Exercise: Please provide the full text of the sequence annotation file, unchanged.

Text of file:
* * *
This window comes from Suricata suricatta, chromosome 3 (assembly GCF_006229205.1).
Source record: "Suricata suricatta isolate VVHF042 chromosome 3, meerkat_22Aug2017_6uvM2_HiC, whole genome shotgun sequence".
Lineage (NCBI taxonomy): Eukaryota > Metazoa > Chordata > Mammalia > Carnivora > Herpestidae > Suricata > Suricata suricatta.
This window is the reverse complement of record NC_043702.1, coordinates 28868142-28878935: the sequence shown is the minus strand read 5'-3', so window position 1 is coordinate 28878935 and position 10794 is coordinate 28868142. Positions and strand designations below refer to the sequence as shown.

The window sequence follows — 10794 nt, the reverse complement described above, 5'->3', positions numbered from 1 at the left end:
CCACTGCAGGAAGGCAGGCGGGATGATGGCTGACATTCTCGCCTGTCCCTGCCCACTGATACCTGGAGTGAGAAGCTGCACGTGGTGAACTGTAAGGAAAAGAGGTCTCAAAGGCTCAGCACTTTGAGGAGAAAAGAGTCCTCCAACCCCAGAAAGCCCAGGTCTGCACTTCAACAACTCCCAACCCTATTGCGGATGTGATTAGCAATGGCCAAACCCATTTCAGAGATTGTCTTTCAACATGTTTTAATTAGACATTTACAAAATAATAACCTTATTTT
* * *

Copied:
This window comes from Suricata suricatta, chromosome 3 (assembly GCF_006229205.1).
Source record: "Suricata suricatta isolate VVHF042 chromosome 3, meerkat_22Aug2017_6uvM2_HiC, whole genome shotgun sequence".
Lineage (NCBI taxonomy): Eukaryota > Metazoa > Chordata > Mammalia > Carnivora > Herpestidae > Suricata > Suricata suricatta.
This window is the reverse complement of record NC_043702.1, coordinates 28868142-28878935: the sequence shown is the minus strand read 5'-3', so window position 1 is coordinate 28878935 and position 10794 is coordinate 28868142. Positions and strand designations below refer to the sequence as shown.

The window sequence follows — 10794 nt, the reverse complement described above, 5'->3', positions numbered from 1 at the left end:
CCACTGCAGGAAGGCAGGCGGGATGATGGCTGACATTCTCGCCTGTCCCTGCCCACTGATACCTGGAGTGAGAAGCTGCACGTGGTGAACTGTAAGGAAAAGAGGTCTCAAAGGCTCAGCACTTTGAGGAGAAAAGAGTCCTCCAACCCCAGAAAGCCCAGGTCTGCACTTCAACAACTCCCAACCCTATTGCGGATGTGATTAGCAATGGCCAAACCCATTTCAGAGATTGTCTTTCAACATGTTTTAATTAGACATTTACAAAATAATAACCTTATTTT